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Best way to laminate plate glass?

Was wondering what people thought might be the best way to laminate plate glass strips together to make a block-o-glass.  I will be sanding the edges with a angle grinder fitted with a flap disc, so a flexible glue would not be great.  Yes I know probably a belt sander would give me a flatter edge, but I am wanting a mottled sort of look.  Anyway, silicon is out, as it is not good for sanding  Epoxy might be the way, but I find it gets gummy under high heat friction sanding.  Gorilla glue maybe or is there some magic yet cost effective glue out there.  It will be a block about 2.5 feet by 2.5 feet with a thickness of about 3 inches.  It will held in a frame with continuous supports around the bottom and sides with the top 1 inch exposed, so it will not have to hold its own weight.  Double sided tape could conceivably  be used, but I am trying to make it somewhat water resistant.  It doesn't have to be clear, but it does have to allow some light transmission.  Enough caveats on it?

20 Replies

DIY-Guy (author)2011-01-12

You want to laminate glass and grind it, but you don't want the heat of grinding to heat up the glue and cause a melted plastic situation which will clog the grinder, right? Then try-

Spray adhesive like the kind artists use.
Egg whites thinned with rubbing alcohol.
Shellac.
Varnish.
Or,
Fuse the glass in a kiln first.
Or,
Any of the glues or epoxy which you don't like grinding for their "plastic" properties- BUT, use a wet sander just as you would, or should, on glass.

iminthebathroom (author)DIY-Guy2011-01-12

The egg whites intrigue me... Love to kiln fuse it, but... the closest kiln for glass I know if is about 1700 km away. Curse of living up north in the middle of nowhere. Though about milk glues as well.

DIY-Guy (author)iminthebathroom2011-01-13

Water glass!
It is-
"water glass (also soluble glass): a hydrated sodium silicate, Na2Si4O9.xH2O, either an amorphous solid or in thick aqueous solution, used as a binder or adhesive."

Ref. http://web.lemoyne.edu/~giunta/archems.html

Sounds to me like sodium silicate could be ground without gumming up. (I have not tried this yet, your mileage may vary.)

Sincerely,
DIY-Guy

lemonie (author)2011-01-11


If you just want a block, oil (e.g. Johnson's Baby) would hold the sheets together, if you weren't needing it to resist lateral-forces.

L

iminthebathroom (author)lemonie2011-01-11

Interesting, but my wife would kill me as its going int he living room! The way how it will be used, leakage would most likely occur!

lemonie (author)iminthebathroom2011-01-11

Very small amounts of liquid can "stick" glass quite effectively, but I'm thinking of water first.

L

iminthebathroom (author)lemonie2011-01-12

oh yes, when i brought the glass back from the dump where I found it, a lot of it was stuck together just with tension of the dew between it. I actually broke a piece separating it.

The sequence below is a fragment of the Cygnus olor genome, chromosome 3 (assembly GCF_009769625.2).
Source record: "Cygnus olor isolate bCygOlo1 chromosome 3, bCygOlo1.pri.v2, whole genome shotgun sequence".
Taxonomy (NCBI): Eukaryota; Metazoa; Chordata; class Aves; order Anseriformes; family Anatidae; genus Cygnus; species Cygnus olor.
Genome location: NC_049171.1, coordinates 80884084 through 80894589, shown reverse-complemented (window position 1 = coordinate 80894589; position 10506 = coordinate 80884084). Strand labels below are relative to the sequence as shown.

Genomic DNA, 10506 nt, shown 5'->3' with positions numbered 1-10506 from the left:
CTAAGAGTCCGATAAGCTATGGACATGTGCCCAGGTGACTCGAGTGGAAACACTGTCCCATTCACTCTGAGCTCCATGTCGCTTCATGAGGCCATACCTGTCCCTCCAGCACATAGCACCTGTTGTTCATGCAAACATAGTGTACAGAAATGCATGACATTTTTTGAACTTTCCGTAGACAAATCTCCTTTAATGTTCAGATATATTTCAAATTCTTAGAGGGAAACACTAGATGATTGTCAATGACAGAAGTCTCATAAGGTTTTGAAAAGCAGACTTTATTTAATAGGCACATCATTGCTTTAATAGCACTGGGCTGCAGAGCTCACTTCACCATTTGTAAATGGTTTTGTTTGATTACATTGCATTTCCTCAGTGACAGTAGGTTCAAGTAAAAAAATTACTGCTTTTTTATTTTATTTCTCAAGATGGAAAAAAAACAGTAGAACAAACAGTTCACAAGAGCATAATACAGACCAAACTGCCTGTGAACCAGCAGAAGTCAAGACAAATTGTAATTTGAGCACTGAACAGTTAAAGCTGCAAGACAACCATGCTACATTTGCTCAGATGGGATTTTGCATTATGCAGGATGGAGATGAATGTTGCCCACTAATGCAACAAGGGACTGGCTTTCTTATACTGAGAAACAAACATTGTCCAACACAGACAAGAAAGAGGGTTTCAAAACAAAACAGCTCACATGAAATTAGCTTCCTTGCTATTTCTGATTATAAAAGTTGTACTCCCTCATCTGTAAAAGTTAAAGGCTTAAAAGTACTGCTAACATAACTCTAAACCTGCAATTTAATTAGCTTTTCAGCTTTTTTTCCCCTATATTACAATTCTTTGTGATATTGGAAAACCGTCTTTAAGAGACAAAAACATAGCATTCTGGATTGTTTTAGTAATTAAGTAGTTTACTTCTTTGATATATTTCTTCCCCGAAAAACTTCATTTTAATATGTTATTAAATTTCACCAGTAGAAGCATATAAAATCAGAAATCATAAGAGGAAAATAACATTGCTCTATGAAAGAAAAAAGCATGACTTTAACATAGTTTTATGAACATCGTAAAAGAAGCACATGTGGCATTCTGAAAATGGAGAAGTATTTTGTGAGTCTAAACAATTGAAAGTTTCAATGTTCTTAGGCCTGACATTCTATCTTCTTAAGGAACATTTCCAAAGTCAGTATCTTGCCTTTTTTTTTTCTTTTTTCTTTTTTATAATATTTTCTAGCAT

lemonie (author)iminthebathroom2011-01-13


That is what I was thinking.

L

iminthebathroom (author)lemonie2011-01-11

Plus i might be nervous with the idea of it ever shifting. It will be in close proximity to potential skin contact. One little shift could expose a 2 1/2 foot long razor blade, youch!

iminthebathroom (author)2011-01-12

I think in a couple weeks when life calms down.... I'll try a variety of different styles suggested here, tack it into the instructable and post the results. Thanks everyone!

dansbuss (author)2011-01-12

Super Glue GR-48 Glass Adhesive UV Cure

dansbuss (author)dansbuss2011-01-12

It's about six dollars for a .05 oz tube.


UV Curing Lamp Bulb http://www.1topstore.com/product_info.php?language=en&currency=USD&products_id=4663, another six dollars.

iminthebathroom (author)dansbuss2011-01-12

Wonder if a Halloween fluorescent black light would have enough UV output.

rimar2000 (author)2011-01-11

Are you doing an ET communications device?

Pardon, I have not a definitive solution, but I suggest you use car putty. It is not clear, but in very thin layers it is translucid. Maybe there is another similar. Have you tried epoxy really? I think it does not get gummy when heated, try it.

No on the ET, but almost as interesting. Sadly, i have with the epoxy. High speed rotary tools do make the epoxy behave in a almost molten plastic nature. Ever cut plastic barrels with a jig saw, if you go to quickly the plastic fuses behind itself. In this situation i wouldn't want to be scraping re-hardened epoxy off potentially jagged glass. Accidents like that practically beg for me happen

Silicone sealant? It is used for make glass fishbowls.

steveastrouk (author)2011-01-11

UV curing glass glue ?

I have read about that before, the surface area I want to glue together is close to 90 sq. feet. Might be a little pricey. Trust me, all my instructable are on a major budget. My interactive LED table, about 30$ to make. Animatronic hand 19$. I can be very crafty and resourceful when creating, but certain chemical items you just can't get around the price. I thought perhaps polyester resin, but that is more of a mechanical bond...

Would sodium silicate - waterglass - do anything ???
The traditional optical/glass glue was balsam, which is made from pine trees.

Yikes, yeah probably the best thing, but way, way out of my budget. Just checked, : O